The Betting Industry Bets on Football

Football players and a laptop

Twenty years ago, if you wanted to bet on football, the choice was simple – head to a bookie on the high street. Now a conference in April in London is outlining the myriad ways in which 21st Century punters can place their money on the beautiful game.  

Hills, Ladbrokes or Corals were once the three betting shops found in most towns and when they opened – especially at 9:30 on a Saturday morning – you could grab one of the special stubby pencils only seen at a bookies’ and fill in a fixed-odds coupon.

Changing times

Fast forward to today and the choice for someone who wants to bet on a football match is bewildering. On Sunday April 1 Chelsea are at home to Spurs. It’s live on Sky and if I want to back one of the teams, five seconds online offers me the choice of more than 20 different bookmakers.

And I don’t have to restrict myself to who wins: I can bet on the correct score, the first goal scorer, what the result will be at half-time, Spurs winning if Chelsea score first, which team gets the first corner…

The possibilities are endless. For a Premier League that is live on TV, there will be more than 200 different markets that you can bet on.

And that is before you factor in mobile technology allowing me to bet “in-play” (after the game has kicked off) and to build my own bets (Chelsea to win 2-1, Hazard to score first and – may as well go for it big time – both teams to have a player sent off.)

Betting on football is increasing at an exponential rate. With the World Cup in Russia this year set to feature 32 teams – from Iceland to Australia and Argentina to Japan – it won’t be just the sport that is going to all four corners of the world but betting on it as well.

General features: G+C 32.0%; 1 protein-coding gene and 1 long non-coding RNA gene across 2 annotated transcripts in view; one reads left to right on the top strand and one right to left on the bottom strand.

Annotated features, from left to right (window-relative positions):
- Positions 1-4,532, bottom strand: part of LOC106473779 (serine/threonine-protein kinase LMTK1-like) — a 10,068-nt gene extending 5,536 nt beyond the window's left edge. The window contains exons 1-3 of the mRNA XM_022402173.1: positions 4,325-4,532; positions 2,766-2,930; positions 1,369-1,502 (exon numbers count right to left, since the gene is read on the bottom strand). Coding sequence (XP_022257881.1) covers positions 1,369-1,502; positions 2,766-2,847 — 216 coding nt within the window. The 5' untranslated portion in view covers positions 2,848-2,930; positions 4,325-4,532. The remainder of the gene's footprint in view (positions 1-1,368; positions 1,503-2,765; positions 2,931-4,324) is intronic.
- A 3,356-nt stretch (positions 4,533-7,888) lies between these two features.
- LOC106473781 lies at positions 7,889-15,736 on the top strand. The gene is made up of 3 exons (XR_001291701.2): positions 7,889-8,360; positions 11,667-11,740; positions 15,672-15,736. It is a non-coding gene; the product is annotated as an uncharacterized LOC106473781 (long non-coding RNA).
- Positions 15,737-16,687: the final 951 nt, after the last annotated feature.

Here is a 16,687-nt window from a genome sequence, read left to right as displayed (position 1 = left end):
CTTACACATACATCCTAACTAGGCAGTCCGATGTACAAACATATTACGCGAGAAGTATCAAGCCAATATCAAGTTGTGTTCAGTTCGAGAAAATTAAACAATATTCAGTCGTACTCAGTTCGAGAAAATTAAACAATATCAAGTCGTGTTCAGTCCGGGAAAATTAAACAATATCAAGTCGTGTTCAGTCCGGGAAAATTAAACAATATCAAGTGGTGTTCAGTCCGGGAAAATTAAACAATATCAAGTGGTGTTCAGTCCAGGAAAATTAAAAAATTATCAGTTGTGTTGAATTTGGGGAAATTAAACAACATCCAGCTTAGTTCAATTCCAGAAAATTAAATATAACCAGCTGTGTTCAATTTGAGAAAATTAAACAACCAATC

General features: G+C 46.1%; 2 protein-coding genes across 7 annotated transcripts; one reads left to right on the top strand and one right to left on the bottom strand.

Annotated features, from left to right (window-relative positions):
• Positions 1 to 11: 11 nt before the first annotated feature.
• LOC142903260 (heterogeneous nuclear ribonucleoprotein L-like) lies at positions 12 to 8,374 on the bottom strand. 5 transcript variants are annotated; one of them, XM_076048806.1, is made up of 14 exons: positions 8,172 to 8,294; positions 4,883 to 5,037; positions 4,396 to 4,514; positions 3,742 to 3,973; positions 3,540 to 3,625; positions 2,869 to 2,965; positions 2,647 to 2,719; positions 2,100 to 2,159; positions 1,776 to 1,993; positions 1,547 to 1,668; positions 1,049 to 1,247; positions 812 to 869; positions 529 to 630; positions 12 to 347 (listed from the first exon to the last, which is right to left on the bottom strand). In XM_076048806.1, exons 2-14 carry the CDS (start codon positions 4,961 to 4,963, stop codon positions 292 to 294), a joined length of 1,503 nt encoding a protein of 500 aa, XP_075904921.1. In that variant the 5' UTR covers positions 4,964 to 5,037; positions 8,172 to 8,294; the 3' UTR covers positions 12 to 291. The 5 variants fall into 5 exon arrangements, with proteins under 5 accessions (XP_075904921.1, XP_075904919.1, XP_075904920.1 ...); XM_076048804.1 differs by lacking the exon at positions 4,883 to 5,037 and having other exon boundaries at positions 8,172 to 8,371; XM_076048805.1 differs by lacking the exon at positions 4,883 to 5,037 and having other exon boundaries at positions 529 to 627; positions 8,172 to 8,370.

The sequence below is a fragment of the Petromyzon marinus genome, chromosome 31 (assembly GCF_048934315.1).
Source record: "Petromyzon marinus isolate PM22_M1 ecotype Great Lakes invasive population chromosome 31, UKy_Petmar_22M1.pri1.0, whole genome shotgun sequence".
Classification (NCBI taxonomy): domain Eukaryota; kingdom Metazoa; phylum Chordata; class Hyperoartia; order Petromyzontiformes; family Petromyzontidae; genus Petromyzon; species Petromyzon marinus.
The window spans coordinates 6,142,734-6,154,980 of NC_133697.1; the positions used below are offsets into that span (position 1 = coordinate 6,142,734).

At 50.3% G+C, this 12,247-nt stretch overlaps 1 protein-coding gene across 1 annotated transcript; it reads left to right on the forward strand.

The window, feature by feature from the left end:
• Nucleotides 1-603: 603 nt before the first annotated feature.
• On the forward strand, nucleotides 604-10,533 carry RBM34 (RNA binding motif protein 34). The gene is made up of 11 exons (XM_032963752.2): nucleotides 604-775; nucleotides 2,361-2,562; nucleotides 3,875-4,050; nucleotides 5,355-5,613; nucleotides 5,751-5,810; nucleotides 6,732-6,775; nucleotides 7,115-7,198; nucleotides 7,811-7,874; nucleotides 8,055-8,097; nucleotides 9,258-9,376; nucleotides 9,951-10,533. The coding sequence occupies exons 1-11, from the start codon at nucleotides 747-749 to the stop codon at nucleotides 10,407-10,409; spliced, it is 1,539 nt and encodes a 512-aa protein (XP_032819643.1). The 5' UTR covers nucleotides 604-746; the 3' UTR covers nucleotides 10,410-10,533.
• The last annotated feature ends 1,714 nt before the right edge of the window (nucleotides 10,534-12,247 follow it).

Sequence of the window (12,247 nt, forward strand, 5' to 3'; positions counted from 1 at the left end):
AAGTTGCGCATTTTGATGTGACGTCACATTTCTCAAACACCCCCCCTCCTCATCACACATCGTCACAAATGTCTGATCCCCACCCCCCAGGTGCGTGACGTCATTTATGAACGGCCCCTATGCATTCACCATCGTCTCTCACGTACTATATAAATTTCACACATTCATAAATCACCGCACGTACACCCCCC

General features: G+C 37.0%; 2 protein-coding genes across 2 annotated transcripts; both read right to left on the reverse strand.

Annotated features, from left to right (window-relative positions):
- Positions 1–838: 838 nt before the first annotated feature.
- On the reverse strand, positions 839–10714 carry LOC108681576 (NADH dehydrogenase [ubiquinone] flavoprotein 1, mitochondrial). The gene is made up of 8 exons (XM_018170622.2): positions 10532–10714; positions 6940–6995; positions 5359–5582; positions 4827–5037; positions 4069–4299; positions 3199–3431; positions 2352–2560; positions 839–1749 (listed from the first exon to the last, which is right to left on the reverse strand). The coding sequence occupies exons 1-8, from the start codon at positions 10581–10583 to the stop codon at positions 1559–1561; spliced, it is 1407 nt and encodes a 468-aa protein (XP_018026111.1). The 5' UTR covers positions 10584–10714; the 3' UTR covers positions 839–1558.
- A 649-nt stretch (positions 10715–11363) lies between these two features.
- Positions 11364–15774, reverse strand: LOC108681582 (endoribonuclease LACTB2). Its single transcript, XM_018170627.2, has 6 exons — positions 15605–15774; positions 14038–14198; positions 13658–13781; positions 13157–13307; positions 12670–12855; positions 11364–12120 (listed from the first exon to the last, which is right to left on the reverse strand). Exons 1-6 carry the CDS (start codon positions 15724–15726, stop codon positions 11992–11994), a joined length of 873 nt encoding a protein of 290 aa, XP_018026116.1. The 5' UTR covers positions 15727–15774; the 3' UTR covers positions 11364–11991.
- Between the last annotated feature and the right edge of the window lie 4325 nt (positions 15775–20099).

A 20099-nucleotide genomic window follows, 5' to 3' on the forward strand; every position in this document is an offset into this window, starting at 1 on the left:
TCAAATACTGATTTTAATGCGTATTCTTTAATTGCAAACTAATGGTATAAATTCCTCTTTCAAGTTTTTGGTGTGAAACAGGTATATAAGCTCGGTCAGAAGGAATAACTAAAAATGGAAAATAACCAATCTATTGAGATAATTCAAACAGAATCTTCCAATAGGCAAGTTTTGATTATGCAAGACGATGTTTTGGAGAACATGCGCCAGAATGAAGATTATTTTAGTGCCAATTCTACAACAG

A football pitch and a mobile phone

Small wonder then that Stamford Bridge is hosting another football event before Chelsea kick-off against Spurs. From Tuesday until Friday the ground is hosting the Betting on Football conference and exhibition, described by the organizers as the “largest sports betting event of the year”.

There will be 200 speakers from around the world in 40 key sessions, covering not just the scale of football betting around the world but – to put it bluntly – how to tempt you and me to place a lot more bets.

So as well as leadership, marketing and media and profiles of the various countries, over 1,500 industry leaders will be considering how to engage customers through bonuses; how to get them to bet on live sports and how to keep new customers involved and interested throughout the nine months of a football season.

They will then go on to consider how to market to us through social media – specifically Twitter and Facebook – the benefits of sponsoring sports events and, something we have written about recently, the scale of the opportunity offered by Daily Fantasy Sports.

Online betting growth

Inevitably they will also need to turn their attention to the darker side of betting on football – the ongoing battle with match-fixing. When you are offering customers so many markets, it is inevitable that players, or people putting pressure on the players, are going to decide that giving away a few extra corners when you are 3-0 in front doesn’t really matter.

At the moment there are suggestions that 1% of matches give rise to “suspicious betting patterns”. With upwards of 50,000 matches taking place around the world each year, that is a lot of games that are not played according to the rules.

The worldwide market for betting on football is enormous, and as far back as 2013, the global market was estimated to be worth £435bn to £625bn a year.

Factor in technological developments since and the explosion in markets – especially in Africa and Asia – and you are clearly discussing a trillion-pound industry. Little wonder that a new online bookmaker seems to appear almost every week.

Betting on football is now a sophisticated worldwide industry that – as this week’s conference shows – has its sights firmly set on further rapid expansion, especially among the younger, internet-savvy generation. The man in the bookies with the stubby pencil has been well and truly left behind…

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